Train Your Appetite

Learn and put into use our latest rule from the Fortza Fit Rules of Nutrition to get into your best shape yet, and feel your body function at the peak of its powers. These rules support cell health, and  increase your energy capabilities, while decreasing inflammation and acidity. This results in a truly younger, healthier happier you, and a metabolic system that runs smoothly. Here’s the next rule of the Fortza Fit Rule of Nutrition number twelve:

When you get hungry, you have two different sensations, the “want” and the “need”- distinguishing between the two is the very essence of healthy eating. It is also the most challenging part for most of us.

     Up until about age five, you had the innate ability to know exactly when you needed food, either by crying for food when you were hungry, or ignoring it when you were full. What guided you back then were your hormones, namely ghreling and leptin. Ghreling is a hormone that regulates hunger, its levels rise when your body needs food. Leptin is often called the satiety hormone, and it’s triggered when you’re full. Forward a few years later, and you’ll be relying on more than internal cues to dictate when you eat – and how much.

     Half of the time, people eat for emotional reasons rather than real hunger. Social gatherings, boredom, stress, anxiety and enticing food commercials are only a few of the many reasons. Research has shown that when people are pre-occupied with social interactions or television, they tend to eat more.

So how do you regain the ability to tune in to what your body wants? Simply realize that hunger and satiety are ways that your body talks to you. It can help to be mindful of where your hunger falls on a scale from 1 to 10, with 10 being starving, and and 1 being too full. Try to eat when you’re at 7 or 8, and stop by 3 or 4, when you’re “comfortably full”. With a little practice it should become second nature.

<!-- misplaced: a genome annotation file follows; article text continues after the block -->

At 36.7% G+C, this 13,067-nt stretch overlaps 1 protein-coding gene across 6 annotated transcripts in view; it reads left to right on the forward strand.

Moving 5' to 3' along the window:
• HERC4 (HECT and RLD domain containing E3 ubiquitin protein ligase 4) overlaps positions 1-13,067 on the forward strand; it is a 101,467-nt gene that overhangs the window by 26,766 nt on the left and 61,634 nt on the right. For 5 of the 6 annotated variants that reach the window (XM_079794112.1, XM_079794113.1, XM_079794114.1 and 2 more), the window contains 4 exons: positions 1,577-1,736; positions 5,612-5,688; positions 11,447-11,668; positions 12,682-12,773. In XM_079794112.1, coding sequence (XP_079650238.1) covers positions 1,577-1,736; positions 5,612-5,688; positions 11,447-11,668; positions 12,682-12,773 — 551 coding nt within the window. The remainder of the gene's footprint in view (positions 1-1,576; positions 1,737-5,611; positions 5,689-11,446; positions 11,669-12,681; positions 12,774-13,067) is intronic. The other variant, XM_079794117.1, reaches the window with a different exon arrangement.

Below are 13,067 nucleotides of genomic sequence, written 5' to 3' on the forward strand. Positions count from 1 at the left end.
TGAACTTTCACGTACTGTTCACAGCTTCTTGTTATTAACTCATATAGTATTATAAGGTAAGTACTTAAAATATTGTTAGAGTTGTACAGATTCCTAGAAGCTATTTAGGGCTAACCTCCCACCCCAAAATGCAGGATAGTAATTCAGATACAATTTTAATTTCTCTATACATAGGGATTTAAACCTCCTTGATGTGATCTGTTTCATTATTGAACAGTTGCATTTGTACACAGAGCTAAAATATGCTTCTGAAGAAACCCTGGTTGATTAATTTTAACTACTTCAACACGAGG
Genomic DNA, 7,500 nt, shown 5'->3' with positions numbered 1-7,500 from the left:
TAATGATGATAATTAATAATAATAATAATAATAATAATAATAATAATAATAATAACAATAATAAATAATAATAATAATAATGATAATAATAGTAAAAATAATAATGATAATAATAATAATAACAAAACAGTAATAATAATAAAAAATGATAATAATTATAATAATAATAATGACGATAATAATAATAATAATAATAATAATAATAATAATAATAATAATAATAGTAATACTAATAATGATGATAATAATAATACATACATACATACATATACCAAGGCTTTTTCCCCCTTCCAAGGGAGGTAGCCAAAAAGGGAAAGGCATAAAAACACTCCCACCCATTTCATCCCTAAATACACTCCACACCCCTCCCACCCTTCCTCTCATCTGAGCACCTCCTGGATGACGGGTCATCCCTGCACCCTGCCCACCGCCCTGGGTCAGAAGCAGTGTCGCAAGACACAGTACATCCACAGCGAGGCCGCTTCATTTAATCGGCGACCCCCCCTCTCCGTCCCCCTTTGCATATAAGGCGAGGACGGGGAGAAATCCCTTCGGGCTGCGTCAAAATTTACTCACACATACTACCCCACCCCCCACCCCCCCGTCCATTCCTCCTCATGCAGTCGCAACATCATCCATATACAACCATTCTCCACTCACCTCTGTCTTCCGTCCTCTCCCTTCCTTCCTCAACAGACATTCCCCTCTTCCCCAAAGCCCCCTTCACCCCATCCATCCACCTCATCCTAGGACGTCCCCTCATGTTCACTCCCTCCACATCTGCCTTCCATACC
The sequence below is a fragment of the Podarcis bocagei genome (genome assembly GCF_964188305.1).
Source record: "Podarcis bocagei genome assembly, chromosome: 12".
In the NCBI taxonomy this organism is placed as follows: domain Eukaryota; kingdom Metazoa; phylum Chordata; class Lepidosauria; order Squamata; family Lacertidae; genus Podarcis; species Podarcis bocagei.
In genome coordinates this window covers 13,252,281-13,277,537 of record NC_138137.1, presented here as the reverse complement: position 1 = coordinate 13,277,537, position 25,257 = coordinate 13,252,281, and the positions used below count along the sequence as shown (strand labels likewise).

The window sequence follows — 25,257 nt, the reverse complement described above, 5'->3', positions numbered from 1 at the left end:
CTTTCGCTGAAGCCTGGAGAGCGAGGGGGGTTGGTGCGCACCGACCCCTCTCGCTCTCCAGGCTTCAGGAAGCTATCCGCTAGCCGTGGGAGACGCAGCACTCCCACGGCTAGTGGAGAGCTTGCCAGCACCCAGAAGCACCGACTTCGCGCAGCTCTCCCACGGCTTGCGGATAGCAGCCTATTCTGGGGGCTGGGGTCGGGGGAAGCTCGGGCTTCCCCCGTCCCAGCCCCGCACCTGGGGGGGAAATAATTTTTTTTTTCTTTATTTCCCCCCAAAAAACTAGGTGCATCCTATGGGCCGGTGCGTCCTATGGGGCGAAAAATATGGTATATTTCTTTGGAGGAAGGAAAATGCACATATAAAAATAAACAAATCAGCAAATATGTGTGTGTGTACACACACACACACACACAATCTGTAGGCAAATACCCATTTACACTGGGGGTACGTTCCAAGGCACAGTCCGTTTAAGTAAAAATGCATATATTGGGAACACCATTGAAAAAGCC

If you’re getting hungry between meals, remember that the hunger feeling doesn’t always mean that you need more calories, you might be dehydrated, or looking for a distraction from work or stress. Drink a glass of water or take a short walk and the feeling may pass.

When you do have a meal think more like a food connoisseur, start appreciating the taste, texture and different flavors of your food. This will naturally slow down your eating and give leptin time to do its thing. Eating slowly will give your body a chance to get the message that it’s no longer hungry (it takes about 20 minutes). If you need external feedback on your eating speed, set a timer on your phone for that amount of time. It can also provide valuable insight if you’re eating way too fast.

Sleep is another key component if you’re trying to control your appetite. Most people require 7 1/2 to 8 1/2, but most get 6 or less. Too little sleep causes the up-regulation of ghrelin, which makes you hungrier while it reduced the production of lepting, so you’re less satisfied. Not having enough sleep impairs your ability to listen to your body’s ability to communicate with you satiety.

The Moral of the Story: Stop when you’re feeling full, and only eat when you’re feeling hungry. Stop when you’ve had enough, and hit the sack early. You knew how to do this when you were a kid, you can do it again.

To your health.

Efren Rodriguez

Fortza Fit

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